Wednesday, March 30, 2016

Can you produce Apple-quality products and experiences using the highly autonomous environment you see at Google?

Here is what I think: I am not sure if Apple was popular for products or because Steve Jobs was selling its products. Moreover, how do we know if Google is not popular. 

I have an iPhone, iPad, and Macbook at home for personal use. However, most of my work happens on Google's software (Chrome, Google Search, Gmail, Drive, etc.). Google software ecosystem is phenomenal and works really well. The latest android update ‘Marshmallow’ move android phone experience at par with Apple. More devices in the world run on Android than iOS. Therefore, to deduce that autonomy decreases quality would not be fair. 

Apple could work and became successful in autonomous mode because of the brilliance and thought leadership of Steve Jobs. The new product line from Apple after Steve’s death does not excite me anymore. Perhaps, in couple of years Apple will look for a new CEO. The downside with autonomous companies are their dependence on a leader to handhold the employees. Google on the other hand can work with any CEO with very limited oversight or direction and continue developing breakthrough products. 

I think none of the approach is right or wrong; we will find successful companies across the spectrum - with Google on one end and Apple on another.

Thursday, February 4, 2016

Key Takeaways from Product Management + UX Conference

I attended Rosenfeld Media's Product Management + UX Conference

Below are some of the key takeaways:

You are not building software, you are changing the world by solving people's problems! 

On product strategy and teams:
  • Strategy is essentially an intent rather than a plan.
  • There is no such thing as UX strategy, technology strategy, or business strategy. There is only one strategy, it’s called product strategy.
  • We build collaborative teams. We emphasize skills not roles, therefore, we must emphasize comprehensive strategy, not discipline specific strategy.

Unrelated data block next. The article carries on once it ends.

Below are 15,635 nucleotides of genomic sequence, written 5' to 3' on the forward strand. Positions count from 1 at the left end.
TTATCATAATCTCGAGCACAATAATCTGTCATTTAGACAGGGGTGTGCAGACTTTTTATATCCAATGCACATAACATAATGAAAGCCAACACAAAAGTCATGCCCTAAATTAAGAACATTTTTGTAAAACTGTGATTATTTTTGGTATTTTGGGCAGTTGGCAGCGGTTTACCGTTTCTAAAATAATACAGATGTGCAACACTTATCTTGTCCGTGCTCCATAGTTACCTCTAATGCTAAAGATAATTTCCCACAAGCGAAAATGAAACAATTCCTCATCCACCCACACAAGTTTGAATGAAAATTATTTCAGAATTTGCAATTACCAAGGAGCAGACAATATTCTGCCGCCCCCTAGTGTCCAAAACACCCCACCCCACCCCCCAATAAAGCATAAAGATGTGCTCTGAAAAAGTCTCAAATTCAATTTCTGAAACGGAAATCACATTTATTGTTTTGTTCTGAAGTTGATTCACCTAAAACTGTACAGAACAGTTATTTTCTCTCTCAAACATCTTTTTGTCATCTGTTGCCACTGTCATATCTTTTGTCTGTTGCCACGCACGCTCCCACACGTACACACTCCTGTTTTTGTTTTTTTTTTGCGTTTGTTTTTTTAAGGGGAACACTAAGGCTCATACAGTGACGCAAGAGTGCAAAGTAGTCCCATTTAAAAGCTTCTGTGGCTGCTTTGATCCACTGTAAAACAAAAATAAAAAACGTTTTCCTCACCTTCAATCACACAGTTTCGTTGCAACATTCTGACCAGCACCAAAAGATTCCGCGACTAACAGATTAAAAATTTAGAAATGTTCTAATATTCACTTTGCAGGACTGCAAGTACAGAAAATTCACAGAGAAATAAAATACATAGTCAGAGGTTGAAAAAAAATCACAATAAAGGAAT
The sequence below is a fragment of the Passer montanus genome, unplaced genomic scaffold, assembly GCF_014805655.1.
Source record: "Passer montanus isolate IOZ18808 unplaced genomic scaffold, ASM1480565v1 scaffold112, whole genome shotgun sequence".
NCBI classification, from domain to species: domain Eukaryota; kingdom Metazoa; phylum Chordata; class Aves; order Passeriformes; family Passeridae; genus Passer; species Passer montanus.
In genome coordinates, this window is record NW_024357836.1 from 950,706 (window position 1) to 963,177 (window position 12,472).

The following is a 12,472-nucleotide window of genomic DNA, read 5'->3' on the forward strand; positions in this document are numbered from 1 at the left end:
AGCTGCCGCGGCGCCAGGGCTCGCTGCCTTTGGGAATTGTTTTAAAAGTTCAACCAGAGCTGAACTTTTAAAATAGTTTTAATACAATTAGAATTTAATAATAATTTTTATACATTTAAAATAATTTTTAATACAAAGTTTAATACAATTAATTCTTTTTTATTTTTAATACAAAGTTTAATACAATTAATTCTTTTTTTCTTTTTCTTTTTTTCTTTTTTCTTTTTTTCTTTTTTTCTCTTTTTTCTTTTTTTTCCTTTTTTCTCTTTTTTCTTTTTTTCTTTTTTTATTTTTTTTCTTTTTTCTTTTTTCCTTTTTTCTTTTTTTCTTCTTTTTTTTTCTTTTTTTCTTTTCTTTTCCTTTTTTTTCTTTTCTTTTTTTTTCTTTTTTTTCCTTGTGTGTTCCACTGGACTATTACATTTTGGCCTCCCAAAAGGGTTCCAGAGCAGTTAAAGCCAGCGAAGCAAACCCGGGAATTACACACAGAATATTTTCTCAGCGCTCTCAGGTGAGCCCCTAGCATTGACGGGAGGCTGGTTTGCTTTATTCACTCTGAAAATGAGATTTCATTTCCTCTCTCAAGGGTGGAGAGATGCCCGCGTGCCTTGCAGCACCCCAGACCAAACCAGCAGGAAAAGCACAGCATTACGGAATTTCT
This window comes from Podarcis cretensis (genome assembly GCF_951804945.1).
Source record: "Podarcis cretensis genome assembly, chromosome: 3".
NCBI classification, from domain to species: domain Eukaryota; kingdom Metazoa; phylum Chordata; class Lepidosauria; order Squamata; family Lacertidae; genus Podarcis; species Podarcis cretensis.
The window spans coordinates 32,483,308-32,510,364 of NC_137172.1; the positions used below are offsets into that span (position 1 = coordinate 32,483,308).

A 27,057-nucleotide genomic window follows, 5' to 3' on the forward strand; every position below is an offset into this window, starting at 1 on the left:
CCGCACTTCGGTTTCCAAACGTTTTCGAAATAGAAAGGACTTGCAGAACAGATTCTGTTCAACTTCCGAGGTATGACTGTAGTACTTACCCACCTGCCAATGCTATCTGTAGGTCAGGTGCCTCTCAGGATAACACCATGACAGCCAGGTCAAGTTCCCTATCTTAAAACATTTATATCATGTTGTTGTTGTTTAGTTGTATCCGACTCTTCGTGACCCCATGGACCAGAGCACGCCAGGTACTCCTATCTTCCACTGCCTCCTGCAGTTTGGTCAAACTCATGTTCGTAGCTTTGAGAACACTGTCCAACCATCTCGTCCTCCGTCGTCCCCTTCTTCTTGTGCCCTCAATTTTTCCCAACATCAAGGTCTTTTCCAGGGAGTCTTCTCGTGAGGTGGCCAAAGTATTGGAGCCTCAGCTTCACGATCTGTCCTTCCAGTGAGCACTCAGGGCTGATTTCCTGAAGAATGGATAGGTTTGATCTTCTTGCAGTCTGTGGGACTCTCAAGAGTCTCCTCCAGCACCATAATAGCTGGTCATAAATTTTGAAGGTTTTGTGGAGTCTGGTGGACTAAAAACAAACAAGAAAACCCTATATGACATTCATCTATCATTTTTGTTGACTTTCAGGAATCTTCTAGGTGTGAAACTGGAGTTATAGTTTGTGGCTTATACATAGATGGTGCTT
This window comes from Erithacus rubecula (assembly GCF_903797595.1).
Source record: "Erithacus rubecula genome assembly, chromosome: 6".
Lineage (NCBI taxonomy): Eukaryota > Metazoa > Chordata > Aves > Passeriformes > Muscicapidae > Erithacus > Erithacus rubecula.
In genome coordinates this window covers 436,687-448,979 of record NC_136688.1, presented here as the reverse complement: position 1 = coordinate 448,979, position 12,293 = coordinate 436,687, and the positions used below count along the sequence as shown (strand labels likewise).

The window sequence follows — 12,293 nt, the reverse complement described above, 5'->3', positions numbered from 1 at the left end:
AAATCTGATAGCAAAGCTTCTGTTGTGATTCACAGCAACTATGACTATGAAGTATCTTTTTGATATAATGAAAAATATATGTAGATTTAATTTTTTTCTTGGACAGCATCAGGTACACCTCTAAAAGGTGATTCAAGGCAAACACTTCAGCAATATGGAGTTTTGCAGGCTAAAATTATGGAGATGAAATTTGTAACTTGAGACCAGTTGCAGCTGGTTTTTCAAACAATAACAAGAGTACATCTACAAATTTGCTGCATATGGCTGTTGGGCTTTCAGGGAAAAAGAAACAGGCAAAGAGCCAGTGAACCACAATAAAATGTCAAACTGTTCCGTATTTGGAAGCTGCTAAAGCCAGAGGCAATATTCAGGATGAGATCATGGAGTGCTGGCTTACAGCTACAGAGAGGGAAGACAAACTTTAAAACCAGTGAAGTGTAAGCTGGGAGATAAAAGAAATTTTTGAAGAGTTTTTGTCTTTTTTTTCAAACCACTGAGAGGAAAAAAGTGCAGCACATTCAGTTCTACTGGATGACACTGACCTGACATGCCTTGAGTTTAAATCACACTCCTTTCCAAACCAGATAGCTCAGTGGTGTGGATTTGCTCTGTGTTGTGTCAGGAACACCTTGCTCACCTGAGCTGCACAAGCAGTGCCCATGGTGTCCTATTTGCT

• The real problem in organizations: a lack of organizational value for UX design. Bring UX to the table!
  • Core product team consists of PM, UX, and Lead Engineer. All of them have common goals and concerns and need each other’s support and help to achieve success.

How UX can influence executive decisions:
1. Understand ALL aspects of the business (finance, legal, marketing, pricing, sales, release cycles, etc.)
2. Use high-fidelity prototype to communicate new ideas
3. Communicate value by showing data from users (prototype testing or research)

What makes a good product team:
  • Good product teams celebrate when they achieve their objectives. Bad teams celebrate when they finally release something. 
  • Good product teams have PM-UX-Engg. side by side, embrace the give and take between the functionality, the experience, and the enabling tech.
  • Good product teams are skilled with many techniques to rapidly try out product ideas to determine which are truly worth building.
  • Good teams get their ideas from OKRs (Objective – Key Results), customer pain points & struggles, and applying new technology.

Myth: Engineers create products for themselves.
Truth: Engineers are great problem solvers and passionate to create great products, but they can't connect to customers. UXers can help them to connect with customers.

To win, you need a team of missionaries not mercenaries.
  1. Know your Mission 
  2. Set your Objectives 
  3. Choose your Actions 
  4. Learn from your Results

Advice for PMs
  1. UXers can make you heroes by filling knowledge gaps. Leverage their UX skills to fill your knowledge gaps.
  2. Stop relying on and using surveys, they rarely paint the true picture. Go find customer’s real pains and struggles by watching them work with your products. Ask for UX help.
  3. Customer meetings are a rare opportunity to learn. Include UXers in customer meetings.

Advice for UXers
  1. Be there early to shape the product roadmap. Work with PMs to help them shape the roadmap.
  2. Listen and talk to PMs to identify knowledge gaps and help PMs fill them.
  3. Let PMs be. Let them do what they want to do.
  4. Just like a crime-board from detective movies, keep your hypothesis and UX experiments VISIBLE to everybody. Do not rush to PPT.

Porto (prototype)-persona is a persona based on guesses and assumptions. Every product company has enough info to create it. Use proto-persona to create new products.